II. Is Justice Being Served?

As Americans, we pride ourselves in the fundamental belief of a firm ~ but fair ~ justice system. No matter how we, as individuals, might feel about the death penalty as a matter of moral conscience we require that guilt be proven beyond a reasonable doubt ~ and we do not advocate executing the innocent. That is simply not who we are as a society.

According to recent governmental statistics, since capital punishment was reinstated over 30 years ago after the landmark U.S. Supreme Court decision in Furman v. Georgia, (1972) which declared the death penalty to be “unconstitutionally arbitrary and capricious.” The United States has now executed just over a thousand men and women.

During that same period of time (1977-2007) at least 130 innocent men and women have been legally exonerated and released from death row after being found to have been wrongfully convicted and condemned to death. Please see, “Death Penalty Information Center

Think about that for a moment… this indisputable fact means that for every eight men and women we have now executed in the name of “justice,” we have also wrongfully convicted and condemned at least one innocent person. With the many thousands of condemned men and women still presently warehoused on “death rows” across America, can there be any doubt that many more innocent men and women still remain wrongfully condemned to death?

Are we truly experiencing an epidemic of injustice in America? Has the past generation of politically celebrated “war on crime” created a culture of ethically corrupt, overzealous prosecutors willing to deliberately convict and condemn innocent men and women by any means necessary just to advance their own careers?

If an innocent person has been wrongfully convicted and condemned to death, whether by inadvertent error or unethical intent, can we count on our judicial system to protect the innocent from being executed ~ or has our judicial system itself now become so politically corrupt by pro-death penalty judicial activists (judges) that our own courts will now deliberately obstruct the exoneration of the innocent, leading to the inevitable ~ if not even intentional ~ execution of the innocent?

You be the jury as you read the below summary of this capital case, as well as the actual trial transcripts and appeal briefs. Ask yourself if “justice” has been served in this capital case? Are the courts willing to protect the innocent, or is our judicial system itself willing to perpetuate the ultimate injustice ~ refusing to protect the innocent even if it means having an innocent man executed?

If our courts are now incapable of, and unwilling to protect the innocent from being executed, then just who can our judicial system protect?

III. Selecting a Case to Profile

As stated above, this website is primarily intended to address the question of whether our judicial system is capable of, and willing to, protect against the execution of the innocent – or have our politically polarized courts become knowingly complicit in effectively advocating the execution of the innocent?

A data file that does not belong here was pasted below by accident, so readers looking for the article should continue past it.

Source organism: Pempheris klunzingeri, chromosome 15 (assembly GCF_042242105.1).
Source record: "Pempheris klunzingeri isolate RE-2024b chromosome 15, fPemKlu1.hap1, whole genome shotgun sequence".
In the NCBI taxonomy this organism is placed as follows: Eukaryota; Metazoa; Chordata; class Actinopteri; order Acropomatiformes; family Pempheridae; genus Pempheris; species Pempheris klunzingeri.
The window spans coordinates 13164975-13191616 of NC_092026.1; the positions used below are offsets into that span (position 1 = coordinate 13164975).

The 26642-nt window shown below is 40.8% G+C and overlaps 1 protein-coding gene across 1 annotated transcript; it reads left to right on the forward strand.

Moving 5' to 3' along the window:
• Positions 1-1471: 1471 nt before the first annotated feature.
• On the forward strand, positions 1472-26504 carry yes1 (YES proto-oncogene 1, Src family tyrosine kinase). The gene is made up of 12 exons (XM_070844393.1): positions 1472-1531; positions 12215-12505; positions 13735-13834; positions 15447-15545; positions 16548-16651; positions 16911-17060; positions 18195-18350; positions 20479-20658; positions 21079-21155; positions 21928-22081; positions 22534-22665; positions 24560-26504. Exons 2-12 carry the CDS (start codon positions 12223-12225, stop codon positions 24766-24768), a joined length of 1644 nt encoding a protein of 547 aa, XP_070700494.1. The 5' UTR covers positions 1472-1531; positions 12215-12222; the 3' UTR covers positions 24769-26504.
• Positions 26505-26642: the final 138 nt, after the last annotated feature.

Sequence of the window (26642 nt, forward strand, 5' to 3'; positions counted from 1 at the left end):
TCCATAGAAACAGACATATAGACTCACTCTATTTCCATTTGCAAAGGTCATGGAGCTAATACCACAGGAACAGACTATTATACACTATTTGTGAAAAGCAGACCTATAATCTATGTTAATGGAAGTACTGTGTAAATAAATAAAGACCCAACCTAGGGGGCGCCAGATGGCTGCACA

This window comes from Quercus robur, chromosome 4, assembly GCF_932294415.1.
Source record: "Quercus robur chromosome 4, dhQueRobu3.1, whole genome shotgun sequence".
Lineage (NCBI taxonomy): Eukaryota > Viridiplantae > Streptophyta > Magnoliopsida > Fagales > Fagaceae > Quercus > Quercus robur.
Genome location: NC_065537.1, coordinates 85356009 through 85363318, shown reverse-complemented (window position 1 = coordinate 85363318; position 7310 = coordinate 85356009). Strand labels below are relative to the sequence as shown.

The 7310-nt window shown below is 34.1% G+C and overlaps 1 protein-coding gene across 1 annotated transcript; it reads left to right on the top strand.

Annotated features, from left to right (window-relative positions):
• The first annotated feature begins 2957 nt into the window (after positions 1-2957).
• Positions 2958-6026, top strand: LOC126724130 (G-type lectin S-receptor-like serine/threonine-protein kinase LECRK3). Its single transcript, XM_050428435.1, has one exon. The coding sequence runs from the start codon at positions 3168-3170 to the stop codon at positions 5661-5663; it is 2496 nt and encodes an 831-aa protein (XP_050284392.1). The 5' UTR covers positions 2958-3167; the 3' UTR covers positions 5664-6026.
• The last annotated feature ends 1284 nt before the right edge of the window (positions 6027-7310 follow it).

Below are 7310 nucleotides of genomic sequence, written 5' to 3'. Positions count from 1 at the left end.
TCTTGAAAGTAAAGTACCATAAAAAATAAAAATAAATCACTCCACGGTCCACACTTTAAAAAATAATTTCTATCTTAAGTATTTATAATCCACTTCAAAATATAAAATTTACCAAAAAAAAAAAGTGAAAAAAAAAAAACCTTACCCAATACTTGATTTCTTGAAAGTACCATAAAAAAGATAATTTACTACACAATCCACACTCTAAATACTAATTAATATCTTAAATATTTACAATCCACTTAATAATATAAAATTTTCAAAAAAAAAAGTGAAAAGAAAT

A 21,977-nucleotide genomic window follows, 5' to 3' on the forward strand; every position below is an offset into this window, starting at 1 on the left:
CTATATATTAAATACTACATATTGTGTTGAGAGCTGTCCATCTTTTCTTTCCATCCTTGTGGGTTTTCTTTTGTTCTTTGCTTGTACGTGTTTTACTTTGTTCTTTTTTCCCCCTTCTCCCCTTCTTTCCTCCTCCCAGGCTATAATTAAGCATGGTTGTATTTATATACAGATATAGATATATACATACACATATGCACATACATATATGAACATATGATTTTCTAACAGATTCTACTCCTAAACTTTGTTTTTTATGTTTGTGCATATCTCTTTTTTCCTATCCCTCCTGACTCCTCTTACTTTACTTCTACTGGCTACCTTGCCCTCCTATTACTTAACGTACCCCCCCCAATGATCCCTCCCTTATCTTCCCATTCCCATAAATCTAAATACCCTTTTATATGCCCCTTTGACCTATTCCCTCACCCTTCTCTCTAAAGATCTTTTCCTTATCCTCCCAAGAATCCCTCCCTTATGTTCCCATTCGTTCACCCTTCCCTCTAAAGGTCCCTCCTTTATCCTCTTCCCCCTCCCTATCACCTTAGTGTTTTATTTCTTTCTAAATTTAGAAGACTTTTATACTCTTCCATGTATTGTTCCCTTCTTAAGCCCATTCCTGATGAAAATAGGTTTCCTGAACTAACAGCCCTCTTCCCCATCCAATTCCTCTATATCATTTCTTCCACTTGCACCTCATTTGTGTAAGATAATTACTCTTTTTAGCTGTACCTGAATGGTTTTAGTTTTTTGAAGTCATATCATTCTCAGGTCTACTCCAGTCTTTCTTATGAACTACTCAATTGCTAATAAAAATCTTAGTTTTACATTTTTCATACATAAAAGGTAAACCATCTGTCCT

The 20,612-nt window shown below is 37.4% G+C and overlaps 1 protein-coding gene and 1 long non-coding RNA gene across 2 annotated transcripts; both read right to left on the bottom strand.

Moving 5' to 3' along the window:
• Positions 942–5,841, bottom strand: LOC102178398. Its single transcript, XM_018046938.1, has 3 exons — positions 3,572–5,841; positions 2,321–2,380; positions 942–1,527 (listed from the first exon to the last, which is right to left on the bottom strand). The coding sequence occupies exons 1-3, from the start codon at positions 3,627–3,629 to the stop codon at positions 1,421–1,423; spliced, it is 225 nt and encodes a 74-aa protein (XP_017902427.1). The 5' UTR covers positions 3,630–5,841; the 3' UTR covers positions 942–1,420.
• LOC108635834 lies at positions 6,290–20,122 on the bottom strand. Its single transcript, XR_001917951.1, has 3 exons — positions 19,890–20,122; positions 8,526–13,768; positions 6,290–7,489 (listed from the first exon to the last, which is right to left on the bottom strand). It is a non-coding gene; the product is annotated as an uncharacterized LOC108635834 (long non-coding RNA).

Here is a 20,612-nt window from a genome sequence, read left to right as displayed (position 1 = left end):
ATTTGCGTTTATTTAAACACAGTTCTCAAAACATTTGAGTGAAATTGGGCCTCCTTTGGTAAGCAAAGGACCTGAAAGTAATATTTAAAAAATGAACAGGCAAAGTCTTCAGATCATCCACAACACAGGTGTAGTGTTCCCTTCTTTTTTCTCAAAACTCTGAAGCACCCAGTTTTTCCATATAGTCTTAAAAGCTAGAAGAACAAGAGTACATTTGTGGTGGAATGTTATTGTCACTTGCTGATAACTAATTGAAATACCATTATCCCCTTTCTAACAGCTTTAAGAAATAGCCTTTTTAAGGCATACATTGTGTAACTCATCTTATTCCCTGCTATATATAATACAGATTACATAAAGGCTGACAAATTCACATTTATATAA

In examining whether our judicial system continues to be committed to the concept of “fundamental fairness,” which has served as the foundation of our judicial system since the birth of our constitutional democracy, we must look at how our courts actually deal with a claim of innocence raised in capital post conviction appellate proceedings brought by a condemned prisoner.

A long recognized adage in American law is, that it is “far better that 100 guilty men walk free than even one innocent man be condemned.” This reflects our value as a society. For this reason, as a matter of moral conscience we require guilt to be proven beyond a reasonable doubt – and we do not advocate executing the innocent.

Only by isolating an individual capital case and conducting a comprehensive examination of that case as it progresses through the courts in “post conviction” appellate proceedings, can we determine just how the courts review a claim of innocence – and whether “fundamental fairness” is applied to the review of that case… whether claims of innocence raised in capital cases by condemned prisoners are fairly reviewed by the courts and the innocent protected from wrongful execution.

To select an actual capital case that could be profiled to adequately allow for the examination of this question, numerous factors were taken into consideration. Because the issues is whether the innocent might actually face wrongful execution, we want to select a capital case in which the condemned claiming to be innocent has already had his (or her) state and federal appeals denied and actually faced the imminent possibility of execution.

In many of the capital cases in which the innocent have been wrongfully convicted and condemned to death, the appeals presented to the state and federal courts were denied, bringing the condemned prisoner closer to actual execution before the discovery of new evidence (evidence illegally withheld by the state or otherwise “unavailable” at time of trial) was revealed, which led to the legal exoneration of the condemned and release from death row.